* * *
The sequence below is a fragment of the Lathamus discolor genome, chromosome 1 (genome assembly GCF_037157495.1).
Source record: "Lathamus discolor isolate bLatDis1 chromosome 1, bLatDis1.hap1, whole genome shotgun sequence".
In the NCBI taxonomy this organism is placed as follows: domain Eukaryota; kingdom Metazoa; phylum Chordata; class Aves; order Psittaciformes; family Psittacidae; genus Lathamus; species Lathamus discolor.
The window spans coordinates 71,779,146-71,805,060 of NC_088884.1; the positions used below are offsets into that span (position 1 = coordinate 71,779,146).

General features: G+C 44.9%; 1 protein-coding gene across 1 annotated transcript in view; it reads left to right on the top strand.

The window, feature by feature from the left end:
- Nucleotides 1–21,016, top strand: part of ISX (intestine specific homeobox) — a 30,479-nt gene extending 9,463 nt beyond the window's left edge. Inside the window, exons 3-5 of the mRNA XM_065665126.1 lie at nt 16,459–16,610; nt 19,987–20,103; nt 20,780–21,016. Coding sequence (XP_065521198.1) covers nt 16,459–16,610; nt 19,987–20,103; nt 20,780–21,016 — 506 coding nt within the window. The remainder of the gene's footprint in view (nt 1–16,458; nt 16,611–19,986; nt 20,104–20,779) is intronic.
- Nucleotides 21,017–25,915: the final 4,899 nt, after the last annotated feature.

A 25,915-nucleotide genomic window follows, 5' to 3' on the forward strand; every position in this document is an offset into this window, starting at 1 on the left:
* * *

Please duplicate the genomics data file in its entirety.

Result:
The sequence below is a fragment of the Lathamus discolor genome, chromosome 1 (genome assembly GCF_037157495.1).
Source record: "Lathamus discolor isolate bLatDis1 chromosome 1, bLatDis1.hap1, whole genome shotgun sequence".
In the NCBI taxonomy this organism is placed as follows: domain Eukaryota; kingdom Metazoa; phylum Chordata; class Aves; order Psittaciformes; family Psittacidae; genus Lathamus; species Lathamus discolor.
The window spans coordinates 71,779,146-71,805,060 of NC_088884.1; the positions used below are offsets into that span (position 1 = coordinate 71,779,146).

General features: G+C 44.9%; 1 protein-coding gene across 1 annotated transcript in view; it reads left to right on the top strand.

The window, feature by feature from the left end:
- Nucleotides 1–21,016, top strand: part of ISX (intestine specific homeobox) — a 30,479-nt gene extending 9,463 nt beyond the window's left edge. Inside the window, exons 3-5 of the mRNA XM_065665126.1 lie at nt 16,459–16,610; nt 19,987–20,103; nt 20,780–21,016. Coding sequence (XP_065521198.1) covers nt 16,459–16,610; nt 19,987–20,103; nt 20,780–21,016 — 506 coding nt within the window. The remainder of the gene's footprint in view (nt 1–16,458; nt 16,611–19,986; nt 20,104–20,779) is intronic.
- Nucleotides 21,017–25,915: the final 4,899 nt, after the last annotated feature.

A 25,915-nucleotide genomic window follows, 5' to 3' on the forward strand; every position in this document is an offset into this window, starting at 1 on the left: